by Fitzgerald Cecilio
Washington Redskins owner Dan Snyder wrote season-ticket holders justifying the continued use of the franchise's controversial nickname.
There was a surge of interest in changing the team's nickname, with US President Barack Obama saying that if he were the owner, he would consider changing it.
But Snyder insists that he treated the name as a badge of honor and never a label.
"It is a symbol of everything we stand for: strength, courage, pride, and respect -- the same values we know guide Native Americans and which are embedded throughout their rich history as the original Americans," wrote Snyder.
Snyder emphasized that the first Boston Redskins had four players plus the coach who were Native Americans.
He noted that in 1971, the Red Cloud Athletic Fund, located on the Pine Ridge Indian Reservation in South Dakota, helped design the emblem on the Redskins' helmets, changing it from the "R" design to the current American Indian head.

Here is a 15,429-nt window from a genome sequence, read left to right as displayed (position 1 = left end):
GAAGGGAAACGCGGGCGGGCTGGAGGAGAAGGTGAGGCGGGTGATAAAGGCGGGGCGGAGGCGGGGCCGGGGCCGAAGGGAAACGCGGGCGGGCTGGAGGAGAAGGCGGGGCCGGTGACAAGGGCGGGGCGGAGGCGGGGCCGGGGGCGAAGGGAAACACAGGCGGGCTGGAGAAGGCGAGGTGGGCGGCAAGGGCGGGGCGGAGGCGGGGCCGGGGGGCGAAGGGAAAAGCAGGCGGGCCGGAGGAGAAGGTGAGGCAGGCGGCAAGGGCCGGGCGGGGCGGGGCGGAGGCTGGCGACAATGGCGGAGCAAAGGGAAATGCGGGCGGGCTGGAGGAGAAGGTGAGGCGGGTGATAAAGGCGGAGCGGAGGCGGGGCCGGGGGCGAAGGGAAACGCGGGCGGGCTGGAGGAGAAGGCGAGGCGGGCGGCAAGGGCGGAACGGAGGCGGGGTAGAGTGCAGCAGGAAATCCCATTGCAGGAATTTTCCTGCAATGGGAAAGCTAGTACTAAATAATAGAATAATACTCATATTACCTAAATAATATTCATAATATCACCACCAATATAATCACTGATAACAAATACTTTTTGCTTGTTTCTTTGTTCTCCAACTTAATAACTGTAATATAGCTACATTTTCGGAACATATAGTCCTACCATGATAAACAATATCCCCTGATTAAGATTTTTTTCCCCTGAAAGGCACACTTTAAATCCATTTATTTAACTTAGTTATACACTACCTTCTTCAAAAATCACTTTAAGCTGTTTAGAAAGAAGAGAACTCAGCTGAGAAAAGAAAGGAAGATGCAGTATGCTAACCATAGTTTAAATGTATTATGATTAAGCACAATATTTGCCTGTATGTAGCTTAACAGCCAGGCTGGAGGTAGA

Snyder also mentioned his link to the team, going to games at RFK Stadium as a 6-year-old and seeing his father smile when singing the team's fight song, "Hail to the Redskins."
"I think of the Washington Redskins traditions and pride I want to share with my three children, just as my father shared with me -- and just as you have shared with your family and friends," Snyder wrote.
He also emphasized that the Annenberg Public Policy Center had polled nearly 1,000 self-identified Native Americans from across the continental U.S. with 90 percent not finding the team name to be "offensive." He added that in a 2013 Associated Press survey the name got 79 percent support from respondents with only 11 percent wanting it changed.
But the Oneida Indian Nation said Snyder continues to miss their point, saying the "racial slur" has very serious cultural, political, and public health consequences to Native Americans.